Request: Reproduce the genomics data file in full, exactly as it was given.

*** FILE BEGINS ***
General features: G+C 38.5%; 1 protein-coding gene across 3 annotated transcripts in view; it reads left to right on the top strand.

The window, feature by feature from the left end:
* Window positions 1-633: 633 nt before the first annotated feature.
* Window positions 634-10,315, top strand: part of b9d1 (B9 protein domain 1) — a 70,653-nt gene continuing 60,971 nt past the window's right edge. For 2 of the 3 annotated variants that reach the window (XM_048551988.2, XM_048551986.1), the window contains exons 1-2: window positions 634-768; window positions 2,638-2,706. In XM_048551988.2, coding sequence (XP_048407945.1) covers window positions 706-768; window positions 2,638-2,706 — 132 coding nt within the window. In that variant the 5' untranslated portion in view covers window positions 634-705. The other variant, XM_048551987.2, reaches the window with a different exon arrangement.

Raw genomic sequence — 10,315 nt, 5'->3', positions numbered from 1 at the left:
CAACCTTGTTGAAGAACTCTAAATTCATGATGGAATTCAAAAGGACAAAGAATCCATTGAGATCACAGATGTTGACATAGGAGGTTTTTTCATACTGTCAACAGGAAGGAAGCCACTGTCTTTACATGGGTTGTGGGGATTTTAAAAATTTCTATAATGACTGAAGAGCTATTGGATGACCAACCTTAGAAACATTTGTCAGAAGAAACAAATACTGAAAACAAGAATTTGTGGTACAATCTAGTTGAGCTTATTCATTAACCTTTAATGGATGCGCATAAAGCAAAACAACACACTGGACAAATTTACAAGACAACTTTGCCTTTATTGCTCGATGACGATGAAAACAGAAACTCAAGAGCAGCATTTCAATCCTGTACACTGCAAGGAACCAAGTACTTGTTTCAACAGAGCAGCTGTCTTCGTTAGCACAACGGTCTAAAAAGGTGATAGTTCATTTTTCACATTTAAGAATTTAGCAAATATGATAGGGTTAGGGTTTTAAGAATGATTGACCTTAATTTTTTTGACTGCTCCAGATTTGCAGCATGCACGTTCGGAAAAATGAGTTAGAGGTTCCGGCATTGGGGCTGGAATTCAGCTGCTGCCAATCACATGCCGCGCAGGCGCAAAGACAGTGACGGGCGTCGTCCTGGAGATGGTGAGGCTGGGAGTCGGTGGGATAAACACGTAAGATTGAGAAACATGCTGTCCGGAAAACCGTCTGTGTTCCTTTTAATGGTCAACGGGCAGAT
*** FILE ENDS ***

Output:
General features: G+C 38.5%; 1 protein-coding gene across 3 annotated transcripts in view; it reads left to right on the top strand.

The window, feature by feature from the left end:
* Window positions 1-633: 633 nt before the first annotated feature.
* Window positions 634-10,315, top strand: part of b9d1 (B9 protein domain 1) — a 70,653-nt gene continuing 60,971 nt past the window's right edge. For 2 of the 3 annotated variants that reach the window (XM_048551988.2, XM_048551986.1), the window contains exons 1-2: window positions 634-768; window positions 2,638-2,706. In XM_048551988.2, coding sequence (XP_048407945.1) covers window positions 706-768; window positions 2,638-2,706 — 132 coding nt within the window. In that variant the 5' untranslated portion in view covers window positions 634-705. The other variant, XM_048551987.2, reaches the window with a different exon arrangement.

Raw genomic sequence — 10,315 nt, 5'->3', positions numbered from 1 at the left:
CAACCTTGTTGAAGAACTCTAAATTCATGATGGAATTCAAAAGGACAAAGAATCCATTGAGATCACAGATGTTGACATAGGAGGTTTTTTCATACTGTCAACAGGAAGGAAGCCACTGTCTTTACATGGGTTGTGGGGATTTTAAAAATTTCTATAATGACTGAAGAGCTATTGGATGACCAACCTTAGAAACATTTGTCAGAAGAAACAAATACTGAAAACAAGAATTTGTGGTACAATCTAGTTGAGCTTATTCATTAACCTTTAATGGATGCGCATAAAGCAAAACAACACACTGGACAAATTTACAAGACAACTTTGCCTTTATTGCTCGATGACGATGAAAACAGAAACTCAAGAGCAGCATTTCAATCCTGTACACTGCAAGGAACCAAGTACTTGTTTCAACAGAGCAGCTGTCTTCGTTAGCACAACGGTCTAAAAAGGTGATAGTTCATTTTTCACATTTAAGAATTTAGCAAATATGATAGGGTTAGGGTTTTAAGAATGATTGACCTTAATTTTTTTGACTGCTCCAGATTTGCAGCATGCACGTTCGGAAAAATGAGTTAGAGGTTCCGGCATTGGGGCTGGAATTCAGCTGCTGCCAATCACATGCCGCGCAGGCGCAAAGACAGTGACGGGCGTCGTCCTGGAGATGGTGAGGCTGGGAGTCGGTGGGATAAACACGTAAGATTGAGAAACATGCTGTCCGGAAAACCGTCTGTGTTCCTTTTAATGGTCAACGGGCAGAT